Sports medicine

Disordered eating: The overlooked, actionable public health crisis

Learn the common signs of disordered eating in student athletes and how to prevent progression to a clinical eating disorder.

Disordered eating, a subclinical spectrum of eating disorders, is more prevalent in athletes than the general population. Patients with disordered eating have atypical eating behaviors that may not meet the diagnostic requirements for a clinical eating disorder.

Last year, roughly 7.9 million students participated in high school sports in the U.S. As disordered eating has an estimated prevalence of up to 33% in adolescent athletes, that adds up to approximately 2.6 million students who may be at risk.

It’s also relatively common for female athletes to have what’s known as the female athlete triad—disordered eating, amenorrhea and bone loss.

Physicians should be aware of the signs and potential health consequences of disordered eating in student athletes and understand that early intervention can save lives.

Nutrition and athletes

“Nutrition plays a critical role in the health of all of our athletes,” says Jill Moschelli, MD, MBA, a sports medicine physician at Michigan State University Sports Medicine and team physician for MSU. “At the most basic level, it provides the energy source needed to perform an activity. The food consumed can impact an athlete’s strength, training, performance and recovery.”

The life of a student athlete is often from sunrise to sunset without much time for breaks, which can make finding the time for proper nutritional intake a challenge, Dr. Moschelli notes.

Certain types of athletes may be at higher risk for developing disordered eating, says Samantha Kennedy, DO, a child and adolescent psychiatrist at Michigan State University.

“The most common problem I see in younger athletes with nutrition is that many don’t understand how much fuel they need for their activity level,” she says. “This frequently happens when an athlete increases their competitive level, such as transitioning from a local team to a travel team or from high school to college. Often, the athlete was fueling enough previously, but now they are practicing and competing much more frequently while maintaining a similar level of intake.”

Progression to eating disorder

Disordered eating can progress to eating disorders, which have the highest mortality rate of all psychiatric illnesses, Dr. Kennedy says.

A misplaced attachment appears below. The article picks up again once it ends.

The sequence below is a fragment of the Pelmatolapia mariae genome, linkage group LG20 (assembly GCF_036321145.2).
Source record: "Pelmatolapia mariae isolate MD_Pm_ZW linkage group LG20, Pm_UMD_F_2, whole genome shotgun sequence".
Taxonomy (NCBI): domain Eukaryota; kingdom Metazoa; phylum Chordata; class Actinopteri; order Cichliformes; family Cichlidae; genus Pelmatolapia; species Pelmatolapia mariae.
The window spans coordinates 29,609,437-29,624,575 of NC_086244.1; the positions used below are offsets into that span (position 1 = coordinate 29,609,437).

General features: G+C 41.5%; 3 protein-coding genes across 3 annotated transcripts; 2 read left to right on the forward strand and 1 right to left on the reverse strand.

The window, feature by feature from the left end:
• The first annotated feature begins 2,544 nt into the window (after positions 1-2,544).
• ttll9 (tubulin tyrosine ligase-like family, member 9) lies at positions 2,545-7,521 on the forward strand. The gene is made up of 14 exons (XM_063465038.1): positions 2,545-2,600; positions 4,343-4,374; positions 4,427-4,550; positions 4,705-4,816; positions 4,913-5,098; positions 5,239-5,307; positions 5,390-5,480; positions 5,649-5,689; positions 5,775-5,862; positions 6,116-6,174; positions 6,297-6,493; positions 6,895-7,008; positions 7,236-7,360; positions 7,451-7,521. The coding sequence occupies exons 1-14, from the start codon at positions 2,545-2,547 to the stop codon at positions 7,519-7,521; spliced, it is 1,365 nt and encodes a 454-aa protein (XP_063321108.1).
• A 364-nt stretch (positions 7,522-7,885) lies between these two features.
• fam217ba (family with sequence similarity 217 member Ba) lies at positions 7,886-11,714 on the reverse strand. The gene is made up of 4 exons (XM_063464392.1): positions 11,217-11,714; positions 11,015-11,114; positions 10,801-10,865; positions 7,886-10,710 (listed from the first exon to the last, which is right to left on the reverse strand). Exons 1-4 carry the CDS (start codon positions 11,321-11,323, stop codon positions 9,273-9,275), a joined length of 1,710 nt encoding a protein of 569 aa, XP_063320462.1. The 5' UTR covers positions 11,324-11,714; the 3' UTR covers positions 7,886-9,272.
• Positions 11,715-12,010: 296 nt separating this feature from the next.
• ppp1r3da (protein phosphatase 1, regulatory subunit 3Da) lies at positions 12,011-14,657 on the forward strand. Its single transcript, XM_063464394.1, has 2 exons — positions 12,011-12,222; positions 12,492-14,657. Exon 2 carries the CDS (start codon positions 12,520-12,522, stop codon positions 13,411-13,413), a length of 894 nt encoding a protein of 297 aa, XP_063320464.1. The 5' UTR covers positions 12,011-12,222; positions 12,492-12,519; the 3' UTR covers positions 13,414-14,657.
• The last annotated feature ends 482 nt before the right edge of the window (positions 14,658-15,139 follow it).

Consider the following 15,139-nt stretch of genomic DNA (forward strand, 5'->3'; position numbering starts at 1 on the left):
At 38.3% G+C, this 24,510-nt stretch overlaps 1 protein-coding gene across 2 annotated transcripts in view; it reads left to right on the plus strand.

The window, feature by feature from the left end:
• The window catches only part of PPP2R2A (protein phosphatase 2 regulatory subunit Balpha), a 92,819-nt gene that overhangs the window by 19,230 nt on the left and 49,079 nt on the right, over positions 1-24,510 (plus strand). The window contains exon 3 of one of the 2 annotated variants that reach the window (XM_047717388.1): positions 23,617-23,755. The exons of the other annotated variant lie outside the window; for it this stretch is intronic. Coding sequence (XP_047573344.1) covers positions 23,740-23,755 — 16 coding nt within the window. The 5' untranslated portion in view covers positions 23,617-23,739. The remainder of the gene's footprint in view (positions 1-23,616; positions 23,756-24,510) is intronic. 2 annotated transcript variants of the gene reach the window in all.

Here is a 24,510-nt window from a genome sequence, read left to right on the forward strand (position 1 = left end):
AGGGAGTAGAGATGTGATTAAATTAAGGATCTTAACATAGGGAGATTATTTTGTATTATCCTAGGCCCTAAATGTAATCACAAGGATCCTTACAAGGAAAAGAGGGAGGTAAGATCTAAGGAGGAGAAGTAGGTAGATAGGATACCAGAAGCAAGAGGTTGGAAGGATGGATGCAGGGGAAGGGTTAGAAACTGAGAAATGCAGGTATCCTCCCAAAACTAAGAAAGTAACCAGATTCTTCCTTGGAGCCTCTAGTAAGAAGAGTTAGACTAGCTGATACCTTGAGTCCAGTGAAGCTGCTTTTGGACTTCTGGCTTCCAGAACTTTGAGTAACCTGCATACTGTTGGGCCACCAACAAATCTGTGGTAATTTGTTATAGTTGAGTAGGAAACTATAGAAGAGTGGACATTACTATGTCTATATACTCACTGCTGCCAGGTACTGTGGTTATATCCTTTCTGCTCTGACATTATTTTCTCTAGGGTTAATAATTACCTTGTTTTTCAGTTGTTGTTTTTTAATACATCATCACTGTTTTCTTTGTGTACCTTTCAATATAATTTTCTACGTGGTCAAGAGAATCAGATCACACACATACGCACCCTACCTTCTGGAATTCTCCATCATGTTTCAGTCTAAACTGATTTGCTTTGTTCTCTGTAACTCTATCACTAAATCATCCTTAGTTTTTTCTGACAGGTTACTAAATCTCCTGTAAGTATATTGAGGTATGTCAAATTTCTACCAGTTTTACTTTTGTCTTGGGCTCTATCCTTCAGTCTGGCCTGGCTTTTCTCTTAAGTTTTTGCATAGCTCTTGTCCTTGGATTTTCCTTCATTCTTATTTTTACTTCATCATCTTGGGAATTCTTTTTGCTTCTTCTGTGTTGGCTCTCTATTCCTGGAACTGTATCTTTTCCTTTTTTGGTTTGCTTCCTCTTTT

“The high mortality rate is due to the potential medical complications of eating disorders and the higher rate of suicide observed among individuals with eating disorders,” she says.

Dr. Kennedy is currently working on developing a screening tool to identify disordered eating behaviors in adolescents and adults of all sport types.

Family medicine physicians and athletic trainers—along with others who see athletes frequently—are best poised to identify disordered eating, says Dr. Moschelli. Common warning signs associated with disordered eating include a preoccupation with body shape and weight, changes in weight, changes in bowel habits and, in women, menstrual irregularity.

“I really rely on my athletic trainers when treating athletes because of how well they know each individual on the team,” she says. “They are in a unique position to identify any potential concerns of female athlete triad or disordered eating in the early stages.”

Dr. Kennedy agrees.

“Athletic trainers are in an excellent position to help identify female athlete triad and disordered eating behaviors,” she says. “Both can lead to increased injuries and increased length in recovery from injury, which means the athlete will likely come in contact with his or her athletic trainer. That is a great opportunity for the athletic trainers to identify potential problems and provide education on proper nutrition.”

Identification, then education

Identification of disordered eating is very, very important. A study exploring the use of an intervention program designed to boost self-esteem and provide nutrition education for elite adolescent athletes found that 13% of the control group developed an eating disorder while no one in the intervention group developed a new eating disorder.

Patient education is the primary method to prevent the progression of disordered eating.

By comparison, the treatment of an eating disorder is far more difficult, time-consuming and expensive. If athletes who are at risk are identified early, their likelihood of developing an eating disorder dramatically drops.

About the authors: Ryley Mancine, OMS II, Jacob Babb, OMS II, and Donald Gusfa, OMS II, attend Michigan State University College of Osteopathic Medicine.

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